Exclusive Interview: Bernard Hopkins

By John Bell


Exclusive Interview: Bernard Hopkins

JB: I want to kick off by retouching on a couple of things dating as far back as the Jones fight.  Not comparing the speed of the ’04 version of Oscar De La Hoya to that of the ’93 version of Roy Jones, Jr., but I think it’s fair to say that Oscar is probably the fastest fighter you’ve faced since you fought Jones.  What are your thoughts on that?

Hopkins: That fight in 1993 was more of an adjustment to all around experience for me.  Speed wasn’t the main factor in the Roy Jones fight.  It was an accumulation of things, that made me a better fighter all around, as you can see is obvious 10 or 11 years later.  I learned how to adapt to speed, and I learned how to adapt to different styles, and speed is one of them.  I don’t think that anyone has really taken the time to look at the decent speed that I have.

JB: (cuts in) Well, you were one of the only fighters, up until Tarver recently, that ever really made Roy Jones miss.  You and I have previously discussed your fight with Roy as a chess match… 

Hopkins: Yeah it was definitely a chess match.  It was a chess match on both our parts. Roy Jones moved his hands more and won some crucial rounds and out-pointed me in the fight, but you know, I’m not the same fighter now that I was back then.  But what’s cool is, if people are making their decisions based 11 years ago with Roy Jones, Jr. then that’s great because that means they haven’t started paying attention until the last 6 or 7  years (which I doubt).  But if they just concentrate on the fight with Roy Jones then hopefully…well, I know he’s not THAT stupid…that Mayweather, Sr. is ONLY looking at the Roy Jones tape.  He KNOWS that Bernard Hopkins is a far different fighter from back in 1993 compared to 2004.

JB: Floyd, Sr. has just been quoted as saying that they’ve examined films of you and that you are not a complete fighter, that you loop punches and that you are a one punch at a time fighter…

Hopkins: Yeah, but that’s cool though.  It’s all a mind game.  Floyd Mayweather, Sr. has the utmost respect for Bernard Hopkins, and I know that.  He don’t have to tell me.  Cuz he knows I come from the old school.  See, I read the comments that he made prior to me even being matched up with DLH.  It was a different quote about Bernard Hopkins.  It was, “He’s one of the guys that I love to train”, “He’s a throw back”.  “He stays in shape”.  It’s a different atmosphere, but now since I’m fighting his guy, this is all part of boxing.  I take that with a grain of salt.  I‘m not gonna fire back negativity because I have grown a lot from the Don King press conferences.  I don’t have to turn it in to none of that type stuff.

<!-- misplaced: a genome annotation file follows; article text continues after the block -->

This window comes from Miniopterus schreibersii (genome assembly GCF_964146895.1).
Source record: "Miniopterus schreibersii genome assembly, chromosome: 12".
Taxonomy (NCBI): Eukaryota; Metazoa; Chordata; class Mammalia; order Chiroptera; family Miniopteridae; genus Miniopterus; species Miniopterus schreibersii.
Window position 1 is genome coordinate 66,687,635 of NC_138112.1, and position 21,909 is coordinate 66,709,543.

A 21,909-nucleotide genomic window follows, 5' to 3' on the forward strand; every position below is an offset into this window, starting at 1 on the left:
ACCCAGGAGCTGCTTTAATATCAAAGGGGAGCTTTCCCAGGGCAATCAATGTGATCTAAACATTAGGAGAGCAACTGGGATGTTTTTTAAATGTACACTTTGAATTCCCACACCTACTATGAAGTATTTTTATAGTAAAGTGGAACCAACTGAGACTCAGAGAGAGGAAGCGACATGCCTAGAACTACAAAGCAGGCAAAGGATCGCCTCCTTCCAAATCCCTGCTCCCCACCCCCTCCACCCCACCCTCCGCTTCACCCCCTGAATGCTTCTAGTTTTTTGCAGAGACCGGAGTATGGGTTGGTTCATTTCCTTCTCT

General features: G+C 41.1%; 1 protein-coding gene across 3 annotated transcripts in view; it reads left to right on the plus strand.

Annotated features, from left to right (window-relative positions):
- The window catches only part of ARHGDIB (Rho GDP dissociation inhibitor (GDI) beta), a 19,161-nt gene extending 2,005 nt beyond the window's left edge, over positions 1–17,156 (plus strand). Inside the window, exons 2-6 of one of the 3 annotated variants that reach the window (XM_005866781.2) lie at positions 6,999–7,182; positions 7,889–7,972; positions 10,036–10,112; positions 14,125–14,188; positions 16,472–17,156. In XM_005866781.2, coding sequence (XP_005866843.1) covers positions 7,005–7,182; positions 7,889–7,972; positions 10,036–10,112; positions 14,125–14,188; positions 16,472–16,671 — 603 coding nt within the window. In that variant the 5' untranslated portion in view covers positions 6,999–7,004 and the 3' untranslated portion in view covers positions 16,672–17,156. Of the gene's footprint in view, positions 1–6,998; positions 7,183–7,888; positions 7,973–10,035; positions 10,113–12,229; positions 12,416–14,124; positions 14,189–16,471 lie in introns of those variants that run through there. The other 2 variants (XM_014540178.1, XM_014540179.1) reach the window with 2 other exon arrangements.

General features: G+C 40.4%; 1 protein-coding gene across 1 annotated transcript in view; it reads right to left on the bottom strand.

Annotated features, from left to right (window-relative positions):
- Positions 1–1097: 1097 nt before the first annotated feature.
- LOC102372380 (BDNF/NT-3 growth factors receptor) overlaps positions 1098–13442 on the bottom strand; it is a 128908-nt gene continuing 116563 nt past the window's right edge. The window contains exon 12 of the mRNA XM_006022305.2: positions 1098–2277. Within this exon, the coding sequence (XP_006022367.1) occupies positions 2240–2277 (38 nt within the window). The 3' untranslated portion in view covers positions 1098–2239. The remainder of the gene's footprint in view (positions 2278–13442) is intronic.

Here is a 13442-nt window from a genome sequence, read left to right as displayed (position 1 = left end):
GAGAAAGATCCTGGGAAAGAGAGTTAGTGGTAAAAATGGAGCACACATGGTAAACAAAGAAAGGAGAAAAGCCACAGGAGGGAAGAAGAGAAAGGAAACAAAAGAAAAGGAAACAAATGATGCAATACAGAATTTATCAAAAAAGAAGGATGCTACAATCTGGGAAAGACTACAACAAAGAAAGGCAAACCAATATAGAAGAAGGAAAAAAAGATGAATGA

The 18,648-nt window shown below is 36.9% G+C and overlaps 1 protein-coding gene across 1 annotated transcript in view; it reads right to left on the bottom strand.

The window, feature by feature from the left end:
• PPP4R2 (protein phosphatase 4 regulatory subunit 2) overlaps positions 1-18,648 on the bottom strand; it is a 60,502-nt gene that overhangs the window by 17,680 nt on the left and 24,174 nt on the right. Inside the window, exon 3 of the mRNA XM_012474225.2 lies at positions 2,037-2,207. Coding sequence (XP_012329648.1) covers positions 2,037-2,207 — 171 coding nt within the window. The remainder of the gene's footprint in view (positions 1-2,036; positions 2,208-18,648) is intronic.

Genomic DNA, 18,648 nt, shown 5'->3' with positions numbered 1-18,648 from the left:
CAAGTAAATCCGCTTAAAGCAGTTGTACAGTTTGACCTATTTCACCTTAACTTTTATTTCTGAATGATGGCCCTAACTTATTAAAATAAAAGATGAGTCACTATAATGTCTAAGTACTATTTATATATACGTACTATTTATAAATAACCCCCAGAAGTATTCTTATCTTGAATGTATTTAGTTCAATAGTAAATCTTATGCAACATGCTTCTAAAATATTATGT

JB: Many people, including yourself, during and after the middleweight tourney, have mentioned that stylistically, William Joppy might pose the most problem for you due to his hand speed and movement…

Hopkins: (cuts in)…and I DOMINTATED him

JB: (finishing sentence)...and in your fight with Joppy, you pretty much manhandled him from both the inside and outside.

Hopkins: …and Joppy’s faster than De La Hoya.
JB: Considering you said he could stylistically cause problems, how were you able to incapacitate him so easily?

Hopkins: Stay close to him…and that’s what I’m gonna do with DLH.  See the plan, well…it’s not actually a plan because I know what I have to do and they know what they have to do.  DLH has to run, and I don’t think any judge out there will let him win a big fight like this by running.  He paid a price like that before with Trinidad.  But I’m gonna make De La Hoya run.  I’m gonna make De LaHoya fight.  No matter what De La Hoya do, you gotta understand, there comes a time in that fight, that he’s gonna have to sit down and show his bravado.  He’s gonna have to show his Mexican cajones.  In order for him to score, at SOME point, he’s gonna have to get within range.  Look, man, if I didn’t get tired fighting Antwon Echols straight up for twelve rounds, how the hell am I gonna get tired walkin down Oscar.  That’s EASY.  What does he think, Bernard Hopkins is gonna follow him around the ring and just get hit like Diego Corrales did against Mayweather, Casamayor I?

JB: A classic case of taking the title from the undisputed champion…

Hopkins: (cuts in) Nowadays it ain’t basically about takin' the titles from the champion.  It should be.  I mean, that was the old school, but you gotta understand, a guy 9 years younger than me runnin’ like a pussy?  Nobody wants to see that.  My thing is, if he runs, it ain’t a problem for me.  I’m gonna track him down.  As a matter of fact, he’d do better fighting than running.  You know what I mean?  There’s a saying, “When there’s a fire, you don’t panic and run”.  Well, there’s a fire, De La Hoya, you better not panic and run.  In a smokey building you might run straight into the fire.

JB: Thus far, this has been a “sportsman-like” promotion.  When do we see you kick it up a notch and take it into “Executioner” mode?  De La Hoya has been talking.  Says that if he saw you on the street, you guys would fight right then and there.